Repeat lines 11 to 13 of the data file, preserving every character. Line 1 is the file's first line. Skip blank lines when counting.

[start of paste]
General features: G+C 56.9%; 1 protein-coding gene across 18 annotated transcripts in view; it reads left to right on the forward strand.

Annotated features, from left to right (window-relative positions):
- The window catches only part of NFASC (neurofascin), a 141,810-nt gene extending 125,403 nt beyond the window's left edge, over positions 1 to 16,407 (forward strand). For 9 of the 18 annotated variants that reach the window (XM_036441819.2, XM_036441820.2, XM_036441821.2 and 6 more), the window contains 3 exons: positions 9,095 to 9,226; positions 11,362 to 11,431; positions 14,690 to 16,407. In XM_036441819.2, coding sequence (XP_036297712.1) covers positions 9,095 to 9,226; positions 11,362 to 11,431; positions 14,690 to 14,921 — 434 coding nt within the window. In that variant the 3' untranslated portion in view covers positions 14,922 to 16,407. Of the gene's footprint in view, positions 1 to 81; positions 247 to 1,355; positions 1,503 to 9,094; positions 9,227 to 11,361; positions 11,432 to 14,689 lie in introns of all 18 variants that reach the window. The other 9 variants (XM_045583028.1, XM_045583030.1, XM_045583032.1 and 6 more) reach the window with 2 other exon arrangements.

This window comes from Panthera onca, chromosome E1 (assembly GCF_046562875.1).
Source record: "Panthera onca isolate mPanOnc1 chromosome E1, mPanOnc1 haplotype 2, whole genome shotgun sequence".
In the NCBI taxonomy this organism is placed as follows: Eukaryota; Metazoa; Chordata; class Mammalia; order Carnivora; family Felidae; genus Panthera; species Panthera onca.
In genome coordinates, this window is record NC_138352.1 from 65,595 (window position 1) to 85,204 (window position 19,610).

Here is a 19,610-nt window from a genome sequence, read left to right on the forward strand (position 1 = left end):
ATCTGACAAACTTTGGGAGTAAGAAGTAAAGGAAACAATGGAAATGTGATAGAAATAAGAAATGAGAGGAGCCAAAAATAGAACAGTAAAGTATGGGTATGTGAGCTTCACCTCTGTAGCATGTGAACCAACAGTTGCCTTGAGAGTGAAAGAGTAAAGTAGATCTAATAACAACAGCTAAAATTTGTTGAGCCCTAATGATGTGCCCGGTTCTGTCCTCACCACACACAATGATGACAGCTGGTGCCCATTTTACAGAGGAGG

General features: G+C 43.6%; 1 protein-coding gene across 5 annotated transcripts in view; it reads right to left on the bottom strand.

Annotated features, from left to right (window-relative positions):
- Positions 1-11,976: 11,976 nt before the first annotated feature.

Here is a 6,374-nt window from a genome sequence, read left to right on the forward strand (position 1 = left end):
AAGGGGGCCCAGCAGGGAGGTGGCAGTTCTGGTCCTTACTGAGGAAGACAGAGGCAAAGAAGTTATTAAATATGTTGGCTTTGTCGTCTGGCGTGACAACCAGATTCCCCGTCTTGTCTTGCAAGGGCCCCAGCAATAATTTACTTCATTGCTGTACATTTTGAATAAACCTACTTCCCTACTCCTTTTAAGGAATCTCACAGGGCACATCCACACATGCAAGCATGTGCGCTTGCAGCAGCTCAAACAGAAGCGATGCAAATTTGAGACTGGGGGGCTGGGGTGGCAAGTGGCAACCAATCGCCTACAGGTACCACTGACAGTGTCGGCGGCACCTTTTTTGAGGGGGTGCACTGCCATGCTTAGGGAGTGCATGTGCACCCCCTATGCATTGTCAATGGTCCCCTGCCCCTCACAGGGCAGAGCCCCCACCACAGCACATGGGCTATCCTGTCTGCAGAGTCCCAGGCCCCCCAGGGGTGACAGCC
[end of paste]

Annotated features, from left to right (window-relative positions):
- Positions 1-11,976: 11,976 nt before the first annotated feature.

Here is a 6,374-nt window from a genome sequence, read left to right on the forward strand (position 1 = left end):